A Well-Aimed Blast at the Communion-Wreckers
Finally: someone with the ability—and credibility—to pinpoint what is wrong with the progressive elitists in ECUSA and other branches of the Anglican Communion speaks out, and speaks forcefully. I cannot do justice to the whole article here, so you will have to click on the link below and read the entire piece in Forward in Christ Magazine. I shall do my best to whet your appetite—but please believe me, isolated excerpts (as the copyright laws require) cannot provide the same impact as reading the article from start to finish. Use the summary here to get a grasp on the scope of the article, and then take your time to read it carefully at the original site.
First, by way of introduction, the author explains:
Recently a prelate asked me if I’d be willing to write something in article form. He had seen the as-yet unedited and unpublished autobiographical/topical book I had already written contextualizing this subject (at the time of this writing, I am still in prayer and discernment for a publisher). For five years that book project had gone from a seed idea to full fruition—and it wasn’t easy. It went at an ultra-careful, uphill, in the rain snail’s-pace…. The kindly prelate ..., one of my greatest supporters, wanted to see the book happen, suggesting it might be time to go ahead and take the leap with a smaller preliminary piece. This immediately made sense and felt right, as much as it scared me. Getting some of the general concepts into an article, aiming them to a current event, making it work forced me to become an amateur editor—not my strong suit. It is quite obvious I am not a professional writer. Incidentally, the book is much broader–not as pointed as this article….
Why did the book, the art exhibition, this article, and other projects require so much emotional energy and feet-dragging? Why was I so secretive and careful the whole time? Because–this is my life experience, distilled into words. I am a sexually continent and maritally celibate 37 year-old man, finally sharing publicly that I am attracted to men. This is essentially my “coming out article”, if you will. Once it’s out there, there is no going back…. But, don’t let the subject matter put you off. I want to bring a nuance to the conversation. I do understand that it cannot be helped if readers may unfairly project what they think this article is going to say and mean. We have been conditioned by a click-bait, sound-bite media to do this. I often have to be careful not to do that myself. And if you are Anglican like myself, you know what it is to see “homosexuality” in an article and think, “Oh good grief, what now?!”.
After a little more background, the author starts with what he calls “Anglican housekeeping”:
I’m infinitely grateful that I initially got to know Anglicanism in a traditional Anglican-Catholic diocese within The Episcopal Church (TEC). In the end I actually came into TEC through a neighboring diocese (another story) with what I thought were open eyes. I wanted to be a part of the orthodox wing of the Anglican Communion. I wanted to be a part of the active movement to reform the Communion away from the zeitgeist under which it had suffered for so long. Ironically, I was confirmed the year AFTER the infamous TEC General Convention in 2003, when many were already leaving. But it only took about three years of intensive observation to learn how things actually worked. I can honestly say that TEC gave me the best intensive education in how progressivism (actually regressive) and identity politics work. The leadership and establishment in TEC ended up giving me a crash course in just how hypocritical the “generous, inclusive, open, affirming, welcoming, equality” movement of change-agents really is. From the time I first heard the words “conversation” and “listening process” in 2005-2006, I quickly discerned them to be tools of delay, shaming, isolation, and wearing down of conservatives and traditionalists….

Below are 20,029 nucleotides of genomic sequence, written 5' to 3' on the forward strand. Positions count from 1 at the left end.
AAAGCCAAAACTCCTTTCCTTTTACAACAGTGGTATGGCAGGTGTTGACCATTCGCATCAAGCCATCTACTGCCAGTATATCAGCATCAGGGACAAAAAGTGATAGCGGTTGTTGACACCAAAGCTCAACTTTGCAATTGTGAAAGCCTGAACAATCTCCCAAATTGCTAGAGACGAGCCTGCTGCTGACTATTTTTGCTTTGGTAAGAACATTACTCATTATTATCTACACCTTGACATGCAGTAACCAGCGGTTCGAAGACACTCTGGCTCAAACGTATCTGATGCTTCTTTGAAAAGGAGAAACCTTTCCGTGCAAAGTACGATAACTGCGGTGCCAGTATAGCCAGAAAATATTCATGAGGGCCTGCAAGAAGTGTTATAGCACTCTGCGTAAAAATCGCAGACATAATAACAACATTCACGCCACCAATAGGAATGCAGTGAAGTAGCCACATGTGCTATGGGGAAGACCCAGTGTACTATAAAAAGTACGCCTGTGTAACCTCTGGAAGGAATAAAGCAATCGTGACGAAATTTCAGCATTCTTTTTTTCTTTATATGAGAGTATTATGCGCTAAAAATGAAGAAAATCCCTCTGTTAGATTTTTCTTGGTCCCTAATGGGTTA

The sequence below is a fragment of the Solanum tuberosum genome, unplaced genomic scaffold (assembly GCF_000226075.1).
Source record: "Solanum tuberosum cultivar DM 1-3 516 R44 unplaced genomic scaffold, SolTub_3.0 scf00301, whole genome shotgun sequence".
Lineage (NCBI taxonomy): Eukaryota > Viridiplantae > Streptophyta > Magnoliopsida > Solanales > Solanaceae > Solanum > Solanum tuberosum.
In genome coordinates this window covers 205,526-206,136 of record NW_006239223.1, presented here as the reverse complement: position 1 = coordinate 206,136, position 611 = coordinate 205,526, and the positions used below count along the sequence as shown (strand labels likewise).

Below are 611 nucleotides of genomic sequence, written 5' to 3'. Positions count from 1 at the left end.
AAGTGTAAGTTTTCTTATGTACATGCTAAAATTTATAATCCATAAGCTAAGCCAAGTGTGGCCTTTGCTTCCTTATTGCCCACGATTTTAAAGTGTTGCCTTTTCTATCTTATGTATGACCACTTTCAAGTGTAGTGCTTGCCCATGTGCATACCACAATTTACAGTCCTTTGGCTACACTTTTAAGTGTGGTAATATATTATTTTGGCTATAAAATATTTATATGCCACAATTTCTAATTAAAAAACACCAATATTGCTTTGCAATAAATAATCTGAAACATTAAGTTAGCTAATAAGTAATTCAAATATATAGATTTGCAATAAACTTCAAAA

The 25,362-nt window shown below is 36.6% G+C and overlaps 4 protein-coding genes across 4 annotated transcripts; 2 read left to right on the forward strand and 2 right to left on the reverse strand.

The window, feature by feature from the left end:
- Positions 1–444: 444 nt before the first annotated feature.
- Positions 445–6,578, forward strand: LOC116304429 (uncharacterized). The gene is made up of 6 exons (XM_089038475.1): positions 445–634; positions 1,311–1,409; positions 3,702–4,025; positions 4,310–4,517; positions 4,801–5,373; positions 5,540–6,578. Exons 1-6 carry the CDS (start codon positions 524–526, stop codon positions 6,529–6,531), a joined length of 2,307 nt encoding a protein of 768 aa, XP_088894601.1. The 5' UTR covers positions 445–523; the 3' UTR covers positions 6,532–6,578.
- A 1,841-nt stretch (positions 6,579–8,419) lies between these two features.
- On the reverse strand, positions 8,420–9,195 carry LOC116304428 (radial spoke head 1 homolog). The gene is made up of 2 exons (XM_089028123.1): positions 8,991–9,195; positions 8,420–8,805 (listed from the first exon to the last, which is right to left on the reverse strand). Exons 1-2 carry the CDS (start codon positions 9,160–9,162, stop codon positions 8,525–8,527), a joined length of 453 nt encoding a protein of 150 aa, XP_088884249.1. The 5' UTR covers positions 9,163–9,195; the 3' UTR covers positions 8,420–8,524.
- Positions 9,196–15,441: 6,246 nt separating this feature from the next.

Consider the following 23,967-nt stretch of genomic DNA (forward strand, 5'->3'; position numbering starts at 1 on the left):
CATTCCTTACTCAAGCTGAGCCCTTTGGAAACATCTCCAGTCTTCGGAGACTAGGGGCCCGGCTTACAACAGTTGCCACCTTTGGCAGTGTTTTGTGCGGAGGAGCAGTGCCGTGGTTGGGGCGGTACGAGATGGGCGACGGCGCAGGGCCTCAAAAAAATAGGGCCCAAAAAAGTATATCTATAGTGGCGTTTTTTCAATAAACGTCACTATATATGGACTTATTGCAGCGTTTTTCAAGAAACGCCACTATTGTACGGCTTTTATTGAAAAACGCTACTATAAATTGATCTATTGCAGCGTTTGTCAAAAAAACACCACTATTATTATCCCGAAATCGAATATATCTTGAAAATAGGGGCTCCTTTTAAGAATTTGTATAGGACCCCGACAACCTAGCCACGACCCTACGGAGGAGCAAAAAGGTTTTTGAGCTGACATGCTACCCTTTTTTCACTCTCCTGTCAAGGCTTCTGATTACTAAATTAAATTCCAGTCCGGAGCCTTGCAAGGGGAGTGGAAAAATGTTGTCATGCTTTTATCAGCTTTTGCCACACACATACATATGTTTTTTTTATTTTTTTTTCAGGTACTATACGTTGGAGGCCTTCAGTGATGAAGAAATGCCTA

From there on, the gloves really come off, and I cannot quote more without detracting from the unity of the whole piece, which is what gives it its force. So please do click on over and read the whole thing.
And if you choose to comment on the article here, please keep in mind the official SF guidelines in matters of critiquing what is wrong with ECUSA: no urging that those who have stayed thus far should leave, no criticism of those who have stayed, or who have already left, no proselytizing for your own church or denomination by way of comparison, and no policing of the author’s tone, or that of other commenters (the elves here will see to it that no one gets out of line). I for one would far rather see SF’s readers address the questions of: Has the author got it right about the forces that have wrecked ECUSA and the Communion thus far, or is there more to be said? How could his article help those who are still fighting the fight from within? Can clarity such as the author’s help focus the rest of us on what is still important, or is it fated to be another shout that gets lost in the stultifying dreariness of progressive blarney?
By way of a footnote, since the author mentions the present litigation in which ECUSA and the local dissenting parishes have sued his own Episcopal Diocese of Fort Worth, be aware that ECUSA and the dissenters’ appeal from the judgment against them in Tarrant County District Court is being heard Tuesday morning, April 19 in the 2nd Court of Appeals in Fort Worth. Please keep Bishop Iker, his Diocese, their attorneys and the Court of Appeals in your prayers.
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